Package: Galle Wonders
Distance: 5 km (ONE WAY)
Locations: Martin Wickramasinghe Museum / Galle Fort / Turtle Hatchery
Travelling Time: 15 Minutes
Visiting Time: 2 Hours
Martin Wickramasinghe Museum
The house in which Martin Wickramasinghe was born has inspired the Martin Wickramasinghe Trust to establish a Folk Museum Complex, surrounded by a restored ecosystem planted with hundreds of varieties of indigenous trees and shrubs in which bird life abounds. The house and the surroundings brings to life a little part of the Koggala which is so vividly depicted in Wickramasinghe writings.
Like Colombo, Galle was a thriving port long before colonial times; on the southwest of the country, it attracted Arabs, Persians, Romans and Greeks on their way across the Indian Ocean. In 1505 the Portuguese attacked and settled in the town, 135 years later conceding it to the Dutch, who built the famous fort. In 1796 the British took over and used the fort as their headquarters. Today, Galle Fort is the old part of the city, a UNESCO World Heritage Site and the best preserved colonial sea fortress in Asia. It is a cosy little town in its own right with narrow streets, churches, cloistered courtyards and shuttered mansions standing testament to their colonial past. Galle Fort has recently received a lot of investment from expatriates living in South East Asia and is now bristling with boutique hotels, art galleries, tiny shops, cafes and restaurants. There are several museums as well as the Dutch Reformed Church and the lively Arab Quarter. A sunset walk around the ramparts is a treat. Galle is the gateway to the southern beaches the best of which are Unawatuna, Wijaya & Mirissa.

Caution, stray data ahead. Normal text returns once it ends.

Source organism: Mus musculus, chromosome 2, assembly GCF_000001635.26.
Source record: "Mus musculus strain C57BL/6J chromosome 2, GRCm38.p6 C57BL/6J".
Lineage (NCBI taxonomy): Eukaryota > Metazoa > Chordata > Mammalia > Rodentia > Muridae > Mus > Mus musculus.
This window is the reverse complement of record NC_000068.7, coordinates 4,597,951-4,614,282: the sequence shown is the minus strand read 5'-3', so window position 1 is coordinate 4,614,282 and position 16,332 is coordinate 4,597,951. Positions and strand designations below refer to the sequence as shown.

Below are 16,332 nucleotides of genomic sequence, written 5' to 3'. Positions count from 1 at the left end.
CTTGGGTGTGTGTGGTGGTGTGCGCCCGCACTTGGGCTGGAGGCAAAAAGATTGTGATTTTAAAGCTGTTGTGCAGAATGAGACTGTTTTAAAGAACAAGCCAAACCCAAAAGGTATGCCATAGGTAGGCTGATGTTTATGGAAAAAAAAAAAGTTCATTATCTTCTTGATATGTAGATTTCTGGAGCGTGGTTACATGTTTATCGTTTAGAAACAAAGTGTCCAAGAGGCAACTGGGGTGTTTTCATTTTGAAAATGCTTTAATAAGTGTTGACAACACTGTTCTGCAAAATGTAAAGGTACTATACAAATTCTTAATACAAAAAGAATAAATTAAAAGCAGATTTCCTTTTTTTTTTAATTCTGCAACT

Sri Lanka is famous for its sea turtle conservation project operated by the Wild Life Protection Society of Sri Lanka. It was established in 1988 to protect Sri Lanka’s turtles from extinction. Since then it has released about 3.5 million baby turtles into the wild. The hatchery pays fishermen for eggs that they collect at night along the long sandy beach. Although October to April is the main laying season, some eggs (mostly green turtles) can be found in many coastal places throughout the year. The hatchery buries the eggs in sand, and when they hatch around 50 days later the baby turtles are released into the sea at night. Only about one in 1,000 turtles survive to maturity.
- Transportation with English speaking Chauffeur Guide.
- Entrance ticket.